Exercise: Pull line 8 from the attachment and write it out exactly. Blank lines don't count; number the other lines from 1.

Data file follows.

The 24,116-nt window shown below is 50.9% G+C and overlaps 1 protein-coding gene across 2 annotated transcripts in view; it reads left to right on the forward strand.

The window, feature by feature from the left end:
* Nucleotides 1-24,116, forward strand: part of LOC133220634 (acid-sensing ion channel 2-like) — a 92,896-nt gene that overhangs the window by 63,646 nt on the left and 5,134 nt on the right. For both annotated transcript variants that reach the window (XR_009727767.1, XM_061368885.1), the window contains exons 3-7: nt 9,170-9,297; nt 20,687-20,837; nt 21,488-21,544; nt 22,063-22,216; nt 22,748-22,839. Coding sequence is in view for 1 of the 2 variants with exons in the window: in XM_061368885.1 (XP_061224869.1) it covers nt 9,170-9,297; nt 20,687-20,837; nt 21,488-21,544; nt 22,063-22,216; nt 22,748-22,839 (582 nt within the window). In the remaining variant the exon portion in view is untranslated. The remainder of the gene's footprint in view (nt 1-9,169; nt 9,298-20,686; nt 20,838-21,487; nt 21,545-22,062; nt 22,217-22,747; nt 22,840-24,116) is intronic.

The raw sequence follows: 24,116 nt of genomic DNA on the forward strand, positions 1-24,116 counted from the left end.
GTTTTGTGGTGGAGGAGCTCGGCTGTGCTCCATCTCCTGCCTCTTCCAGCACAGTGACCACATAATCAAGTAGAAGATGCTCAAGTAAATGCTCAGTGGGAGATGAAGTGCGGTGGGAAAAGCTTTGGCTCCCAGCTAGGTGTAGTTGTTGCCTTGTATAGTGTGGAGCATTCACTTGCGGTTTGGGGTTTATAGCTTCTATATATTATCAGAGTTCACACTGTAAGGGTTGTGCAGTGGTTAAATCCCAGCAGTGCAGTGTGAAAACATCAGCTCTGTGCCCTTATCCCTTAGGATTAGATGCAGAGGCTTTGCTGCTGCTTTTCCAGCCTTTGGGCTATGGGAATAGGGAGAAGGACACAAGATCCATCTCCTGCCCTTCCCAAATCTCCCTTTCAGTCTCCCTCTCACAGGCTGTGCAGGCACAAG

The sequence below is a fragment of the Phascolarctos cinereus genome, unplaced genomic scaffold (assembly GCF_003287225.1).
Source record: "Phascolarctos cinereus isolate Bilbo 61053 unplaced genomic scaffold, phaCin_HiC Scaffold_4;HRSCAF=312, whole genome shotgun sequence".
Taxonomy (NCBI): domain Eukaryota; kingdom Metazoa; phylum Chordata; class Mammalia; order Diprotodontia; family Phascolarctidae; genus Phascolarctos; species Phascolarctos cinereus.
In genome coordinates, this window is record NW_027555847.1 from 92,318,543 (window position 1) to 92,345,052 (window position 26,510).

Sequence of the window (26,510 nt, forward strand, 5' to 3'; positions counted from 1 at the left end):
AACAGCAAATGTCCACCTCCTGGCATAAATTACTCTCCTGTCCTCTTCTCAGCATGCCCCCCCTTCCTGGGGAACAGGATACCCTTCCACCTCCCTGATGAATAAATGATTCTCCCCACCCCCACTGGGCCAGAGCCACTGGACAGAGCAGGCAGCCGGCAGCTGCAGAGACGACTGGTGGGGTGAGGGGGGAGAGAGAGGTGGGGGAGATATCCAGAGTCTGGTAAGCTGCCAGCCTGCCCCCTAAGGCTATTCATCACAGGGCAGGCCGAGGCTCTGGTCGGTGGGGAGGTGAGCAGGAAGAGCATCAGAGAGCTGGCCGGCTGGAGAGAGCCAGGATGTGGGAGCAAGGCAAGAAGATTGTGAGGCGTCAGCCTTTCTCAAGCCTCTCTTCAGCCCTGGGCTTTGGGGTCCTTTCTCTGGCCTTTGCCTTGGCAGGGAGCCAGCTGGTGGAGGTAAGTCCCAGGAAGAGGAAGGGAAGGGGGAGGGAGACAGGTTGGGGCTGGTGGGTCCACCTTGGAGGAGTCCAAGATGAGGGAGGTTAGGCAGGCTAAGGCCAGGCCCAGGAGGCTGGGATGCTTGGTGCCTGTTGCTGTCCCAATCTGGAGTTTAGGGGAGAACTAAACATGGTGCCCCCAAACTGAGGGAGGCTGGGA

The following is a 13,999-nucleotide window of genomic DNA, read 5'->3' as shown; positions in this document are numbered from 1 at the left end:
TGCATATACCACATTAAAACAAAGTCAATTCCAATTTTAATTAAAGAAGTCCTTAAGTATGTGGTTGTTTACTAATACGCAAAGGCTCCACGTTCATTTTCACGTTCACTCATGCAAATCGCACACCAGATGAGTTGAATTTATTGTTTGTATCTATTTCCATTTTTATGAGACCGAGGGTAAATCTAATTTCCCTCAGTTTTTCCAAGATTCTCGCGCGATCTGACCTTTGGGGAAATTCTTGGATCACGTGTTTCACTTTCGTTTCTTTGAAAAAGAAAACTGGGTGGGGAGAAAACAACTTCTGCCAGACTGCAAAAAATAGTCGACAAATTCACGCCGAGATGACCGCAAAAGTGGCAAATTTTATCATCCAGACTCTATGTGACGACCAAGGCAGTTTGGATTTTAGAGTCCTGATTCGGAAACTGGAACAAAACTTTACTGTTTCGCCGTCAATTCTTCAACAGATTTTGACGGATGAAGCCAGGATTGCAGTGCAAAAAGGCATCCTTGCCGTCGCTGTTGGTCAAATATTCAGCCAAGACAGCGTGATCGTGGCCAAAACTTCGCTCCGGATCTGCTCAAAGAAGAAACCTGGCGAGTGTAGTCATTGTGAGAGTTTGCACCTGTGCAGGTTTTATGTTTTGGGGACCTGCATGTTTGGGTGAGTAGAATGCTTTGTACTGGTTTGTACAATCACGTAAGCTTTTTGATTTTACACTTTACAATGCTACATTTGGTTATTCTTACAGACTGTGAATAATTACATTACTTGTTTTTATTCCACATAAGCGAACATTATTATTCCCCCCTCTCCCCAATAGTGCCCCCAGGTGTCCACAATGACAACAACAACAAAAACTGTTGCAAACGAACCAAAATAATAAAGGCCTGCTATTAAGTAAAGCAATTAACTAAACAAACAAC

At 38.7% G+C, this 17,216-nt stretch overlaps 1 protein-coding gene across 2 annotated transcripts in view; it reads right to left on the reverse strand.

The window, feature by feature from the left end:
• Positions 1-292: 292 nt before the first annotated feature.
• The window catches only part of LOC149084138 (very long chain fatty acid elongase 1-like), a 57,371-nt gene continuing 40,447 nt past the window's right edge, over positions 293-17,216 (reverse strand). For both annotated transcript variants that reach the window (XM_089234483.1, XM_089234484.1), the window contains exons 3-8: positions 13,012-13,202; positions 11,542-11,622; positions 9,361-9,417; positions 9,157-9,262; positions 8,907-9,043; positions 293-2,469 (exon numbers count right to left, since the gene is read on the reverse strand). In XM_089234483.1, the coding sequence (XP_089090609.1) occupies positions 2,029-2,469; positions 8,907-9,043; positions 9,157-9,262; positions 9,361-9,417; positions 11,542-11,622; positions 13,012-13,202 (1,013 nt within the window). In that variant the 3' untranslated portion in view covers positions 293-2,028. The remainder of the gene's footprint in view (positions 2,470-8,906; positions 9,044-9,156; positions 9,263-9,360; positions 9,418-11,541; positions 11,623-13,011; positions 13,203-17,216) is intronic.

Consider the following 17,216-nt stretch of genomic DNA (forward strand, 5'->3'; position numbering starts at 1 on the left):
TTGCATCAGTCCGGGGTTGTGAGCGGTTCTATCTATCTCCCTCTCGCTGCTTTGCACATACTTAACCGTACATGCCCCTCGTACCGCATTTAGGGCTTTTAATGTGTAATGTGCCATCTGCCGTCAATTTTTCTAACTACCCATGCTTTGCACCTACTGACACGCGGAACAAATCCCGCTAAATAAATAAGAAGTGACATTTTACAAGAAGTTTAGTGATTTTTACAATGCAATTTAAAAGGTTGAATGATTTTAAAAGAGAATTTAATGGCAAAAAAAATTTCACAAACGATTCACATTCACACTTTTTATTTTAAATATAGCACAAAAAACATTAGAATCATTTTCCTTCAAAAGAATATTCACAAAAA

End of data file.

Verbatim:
Taxonomy (NCBI): domain Eukaryota; kingdom Metazoa; phylum Chordata; class Mammalia; order Diprotodontia; family Phascolarctidae; genus Phascolarctos; species Phascolarctos cinereus.